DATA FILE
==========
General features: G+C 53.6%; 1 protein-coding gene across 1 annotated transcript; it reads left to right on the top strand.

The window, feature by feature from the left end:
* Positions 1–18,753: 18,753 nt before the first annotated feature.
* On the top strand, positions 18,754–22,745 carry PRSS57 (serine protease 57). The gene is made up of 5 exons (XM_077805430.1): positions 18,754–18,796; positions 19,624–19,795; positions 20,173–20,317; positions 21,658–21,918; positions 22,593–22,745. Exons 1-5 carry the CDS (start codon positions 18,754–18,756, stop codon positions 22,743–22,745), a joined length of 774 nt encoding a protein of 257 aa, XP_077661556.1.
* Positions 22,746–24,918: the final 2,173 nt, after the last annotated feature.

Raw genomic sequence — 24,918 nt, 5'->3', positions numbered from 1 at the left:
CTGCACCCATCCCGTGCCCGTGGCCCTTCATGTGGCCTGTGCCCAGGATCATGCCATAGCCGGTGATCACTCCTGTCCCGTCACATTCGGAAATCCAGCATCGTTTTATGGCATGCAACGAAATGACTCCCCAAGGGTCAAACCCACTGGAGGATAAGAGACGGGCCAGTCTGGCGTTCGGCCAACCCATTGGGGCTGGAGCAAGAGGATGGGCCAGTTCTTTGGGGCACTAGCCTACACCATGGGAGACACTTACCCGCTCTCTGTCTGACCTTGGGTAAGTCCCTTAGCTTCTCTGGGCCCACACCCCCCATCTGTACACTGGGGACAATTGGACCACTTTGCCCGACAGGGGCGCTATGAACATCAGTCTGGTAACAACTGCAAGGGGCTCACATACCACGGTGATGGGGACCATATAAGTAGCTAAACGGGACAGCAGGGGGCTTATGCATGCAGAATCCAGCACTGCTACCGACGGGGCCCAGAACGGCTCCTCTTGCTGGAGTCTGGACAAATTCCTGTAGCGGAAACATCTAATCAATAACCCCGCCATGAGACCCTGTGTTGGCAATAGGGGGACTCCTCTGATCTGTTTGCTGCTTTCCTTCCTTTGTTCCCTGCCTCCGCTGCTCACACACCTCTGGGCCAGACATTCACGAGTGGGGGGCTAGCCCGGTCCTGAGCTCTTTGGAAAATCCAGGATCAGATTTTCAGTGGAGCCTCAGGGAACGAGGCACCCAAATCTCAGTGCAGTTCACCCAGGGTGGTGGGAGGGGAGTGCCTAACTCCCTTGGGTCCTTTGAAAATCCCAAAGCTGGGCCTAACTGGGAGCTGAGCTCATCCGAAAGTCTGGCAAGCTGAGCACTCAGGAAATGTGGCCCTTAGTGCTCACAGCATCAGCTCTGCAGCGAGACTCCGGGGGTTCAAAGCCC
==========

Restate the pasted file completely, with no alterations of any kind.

General features: G+C 53.6%; 1 protein-coding gene across 1 annotated transcript; it reads left to right on the top strand.

The window, feature by feature from the left end:
* Positions 1–18,753: 18,753 nt before the first annotated feature.
* On the top strand, positions 18,754–22,745 carry PRSS57 (serine protease 57). The gene is made up of 5 exons (XM_077805430.1): positions 18,754–18,796; positions 19,624–19,795; positions 20,173–20,317; positions 21,658–21,918; positions 22,593–22,745. Exons 1-5 carry the CDS (start codon positions 18,754–18,756, stop codon positions 22,743–22,745), a joined length of 774 nt encoding a protein of 257 aa, XP_077661556.1.
* Positions 22,746–24,918: the final 2,173 nt, after the last annotated feature.

Raw genomic sequence — 24,918 nt, 5'->3', positions numbered from 1 at the left:
CTGCACCCATCCCGTGCCCGTGGCCCTTCATGTGGCCTGTGCCCAGGATCATGCCATAGCCGGTGATCACTCCTGTCCCGTCACATTCGGAAATCCAGCATCGTTTTATGGCATGCAACGAAATGACTCCCCAAGGGTCAAACCCACTGGAGGATAAGAGACGGGCCAGTCTGGCGTTCGGCCAACCCATTGGGGCTGGAGCAAGAGGATGGGCCAGTTCTTTGGGGCACTAGCCTACACCATGGGAGACACTTACCCGCTCTCTGTCTGACCTTGGGTAAGTCCCTTAGCTTCTCTGGGCCCACACCCCCCATCTGTACACTGGGGACAATTGGACCACTTTGCCCGACAGGGGCGCTATGAACATCAGTCTGGTAACAACTGCAAGGGGCTCACATACCACGGTGATGGGGACCATATAAGTAGCTAAACGGGACAGCAGGGGGCTTATGCATGCAGAATCCAGCACTGCTACCGACGGGGCCCAGAACGGCTCCTCTTGCTGGAGTCTGGACAAATTCCTGTAGCGGAAACATCTAATCAATAACCCCGCCATGAGACCCTGTGTTGGCAATAGGGGGACTCCTCTGATCTGTTTGCTGCTTTCCTTCCTTTGTTCCCTGCCTCCGCTGCTCACACACCTCTGGGCCAGACATTCACGAGTGGGGGGCTAGCCCGGTCCTGAGCTCTTTGGAAAATCCAGGATCAGATTTTCAGTGGAGCCTCAGGGAACGAGGCACCCAAATCTCAGTGCAGTTCACCCAGGGTGGTGGGAGGGGAGTGCCTAACTCCCTTGGGTCCTTTGAAAATCCCAAAGCTGGGCCTAACTGGGAGCTGAGCTCATCCGAAAGTCTGGCAAGCTGAGCACTCAGGAAATGTGGCCCTTAGTGCTCACAGCATCAGCTCTGCAGCGAGACTCCGGGGGTTCAAAGCCC